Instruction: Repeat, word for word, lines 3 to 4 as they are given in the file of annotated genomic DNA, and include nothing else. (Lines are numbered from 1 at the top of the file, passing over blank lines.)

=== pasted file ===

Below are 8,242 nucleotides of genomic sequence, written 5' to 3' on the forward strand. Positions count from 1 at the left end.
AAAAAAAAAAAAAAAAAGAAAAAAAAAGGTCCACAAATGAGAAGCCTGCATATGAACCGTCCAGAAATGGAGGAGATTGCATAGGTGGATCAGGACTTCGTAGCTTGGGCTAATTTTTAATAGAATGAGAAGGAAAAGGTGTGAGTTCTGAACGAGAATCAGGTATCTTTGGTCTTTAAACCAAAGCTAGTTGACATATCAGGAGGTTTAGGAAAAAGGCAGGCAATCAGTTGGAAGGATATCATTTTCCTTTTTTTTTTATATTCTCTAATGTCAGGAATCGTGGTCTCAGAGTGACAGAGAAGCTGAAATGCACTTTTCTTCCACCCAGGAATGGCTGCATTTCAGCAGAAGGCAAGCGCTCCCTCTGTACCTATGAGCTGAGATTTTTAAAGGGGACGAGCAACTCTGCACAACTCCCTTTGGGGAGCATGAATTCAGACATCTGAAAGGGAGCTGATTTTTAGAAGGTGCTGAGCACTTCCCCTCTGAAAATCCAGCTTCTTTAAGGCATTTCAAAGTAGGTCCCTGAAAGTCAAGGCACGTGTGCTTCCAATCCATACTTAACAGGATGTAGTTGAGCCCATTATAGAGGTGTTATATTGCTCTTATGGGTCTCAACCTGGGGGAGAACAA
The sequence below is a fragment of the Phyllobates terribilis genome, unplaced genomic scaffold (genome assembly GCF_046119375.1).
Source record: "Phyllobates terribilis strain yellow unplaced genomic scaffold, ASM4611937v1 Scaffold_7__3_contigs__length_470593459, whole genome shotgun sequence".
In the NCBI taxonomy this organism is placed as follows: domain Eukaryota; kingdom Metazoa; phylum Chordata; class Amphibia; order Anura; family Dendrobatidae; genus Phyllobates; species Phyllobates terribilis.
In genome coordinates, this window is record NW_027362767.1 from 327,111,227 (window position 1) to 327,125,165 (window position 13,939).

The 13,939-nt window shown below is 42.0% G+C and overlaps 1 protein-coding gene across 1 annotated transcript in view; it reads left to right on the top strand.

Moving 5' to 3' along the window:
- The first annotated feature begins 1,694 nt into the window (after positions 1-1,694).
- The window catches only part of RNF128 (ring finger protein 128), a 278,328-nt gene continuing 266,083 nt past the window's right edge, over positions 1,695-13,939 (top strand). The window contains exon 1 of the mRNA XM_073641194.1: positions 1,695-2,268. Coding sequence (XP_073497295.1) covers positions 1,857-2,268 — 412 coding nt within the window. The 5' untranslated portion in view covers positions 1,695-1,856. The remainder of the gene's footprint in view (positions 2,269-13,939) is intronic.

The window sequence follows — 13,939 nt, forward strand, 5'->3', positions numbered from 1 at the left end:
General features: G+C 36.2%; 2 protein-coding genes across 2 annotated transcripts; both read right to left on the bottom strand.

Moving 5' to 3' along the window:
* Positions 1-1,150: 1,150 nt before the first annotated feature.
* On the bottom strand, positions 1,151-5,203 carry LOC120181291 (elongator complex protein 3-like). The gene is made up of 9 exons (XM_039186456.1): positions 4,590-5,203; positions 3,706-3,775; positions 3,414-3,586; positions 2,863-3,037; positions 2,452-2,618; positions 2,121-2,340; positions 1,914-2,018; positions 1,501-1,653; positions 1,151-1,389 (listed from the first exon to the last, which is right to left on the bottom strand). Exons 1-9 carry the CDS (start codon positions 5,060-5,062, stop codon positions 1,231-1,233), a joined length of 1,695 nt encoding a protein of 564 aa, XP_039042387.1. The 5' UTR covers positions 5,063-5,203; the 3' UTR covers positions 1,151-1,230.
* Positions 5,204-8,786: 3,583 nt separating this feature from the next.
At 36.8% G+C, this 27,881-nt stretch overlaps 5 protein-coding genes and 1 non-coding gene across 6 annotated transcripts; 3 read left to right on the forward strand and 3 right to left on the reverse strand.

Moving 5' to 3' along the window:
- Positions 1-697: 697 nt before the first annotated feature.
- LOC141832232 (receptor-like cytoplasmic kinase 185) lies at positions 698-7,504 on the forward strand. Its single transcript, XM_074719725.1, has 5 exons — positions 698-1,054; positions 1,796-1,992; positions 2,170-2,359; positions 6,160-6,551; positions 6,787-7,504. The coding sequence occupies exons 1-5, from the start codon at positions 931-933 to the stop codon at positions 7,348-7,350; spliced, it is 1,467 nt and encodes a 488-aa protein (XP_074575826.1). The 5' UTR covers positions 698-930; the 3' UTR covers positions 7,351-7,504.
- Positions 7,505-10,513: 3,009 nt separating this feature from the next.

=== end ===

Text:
The sequence below is a fragment of the Phyllobates terribilis genome, unplaced genomic scaffold (genome assembly GCF_046119375.1).
Source record: "Phyllobates terribilis strain yellow unplaced genomic scaffold, ASM4611937v1 Scaffold_7__3_contigs__length_470593459, whole genome shotgun sequence".